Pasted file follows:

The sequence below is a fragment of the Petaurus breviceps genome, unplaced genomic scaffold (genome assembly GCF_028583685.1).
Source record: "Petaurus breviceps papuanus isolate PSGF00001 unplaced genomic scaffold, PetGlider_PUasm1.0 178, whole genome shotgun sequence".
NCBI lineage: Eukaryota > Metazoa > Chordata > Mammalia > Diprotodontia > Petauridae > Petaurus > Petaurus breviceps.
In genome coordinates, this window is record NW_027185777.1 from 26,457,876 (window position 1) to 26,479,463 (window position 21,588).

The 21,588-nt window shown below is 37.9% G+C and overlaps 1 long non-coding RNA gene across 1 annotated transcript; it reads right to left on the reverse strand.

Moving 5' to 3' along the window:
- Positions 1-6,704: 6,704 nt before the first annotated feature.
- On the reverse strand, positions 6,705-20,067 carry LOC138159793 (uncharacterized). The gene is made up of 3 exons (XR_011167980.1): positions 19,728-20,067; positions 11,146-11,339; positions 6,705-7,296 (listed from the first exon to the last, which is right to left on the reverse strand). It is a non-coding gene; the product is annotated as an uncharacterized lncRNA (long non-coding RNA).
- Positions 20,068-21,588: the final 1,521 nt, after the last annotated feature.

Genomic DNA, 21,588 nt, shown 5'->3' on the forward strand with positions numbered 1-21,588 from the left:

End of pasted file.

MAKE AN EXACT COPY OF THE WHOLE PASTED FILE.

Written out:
The sequence below is a fragment of the Petaurus breviceps genome, unplaced genomic scaffold (genome assembly GCF_028583685.1).
Source record: "Petaurus breviceps papuanus isolate PSGF00001 unplaced genomic scaffold, PetGlider_PUasm1.0 178, whole genome shotgun sequence".
NCBI lineage: Eukaryota > Metazoa > Chordata > Mammalia > Diprotodontia > Petauridae > Petaurus > Petaurus breviceps.
In genome coordinates, this window is record NW_027185777.1 from 26,457,876 (window position 1) to 26,479,463 (window position 21,588).

The 21,588-nt window shown below is 37.9% G+C and overlaps 1 long non-coding RNA gene across 1 annotated transcript; it reads right to left on the reverse strand.

Moving 5' to 3' along the window:
- Positions 1-6,704: 6,704 nt before the first annotated feature.
- On the reverse strand, positions 6,705-20,067 carry LOC138159793 (uncharacterized). The gene is made up of 3 exons (XR_011167980.1): positions 19,728-20,067; positions 11,146-11,339; positions 6,705-7,296 (listed from the first exon to the last, which is right to left on the reverse strand). It is a non-coding gene; the product is annotated as an uncharacterized lncRNA (long non-coding RNA).
- Positions 20,068-21,588: the final 1,521 nt, after the last annotated feature.

Genomic DNA, 21,588 nt, shown 5'->3' on the forward strand with positions numbered 1-21,588 from the left: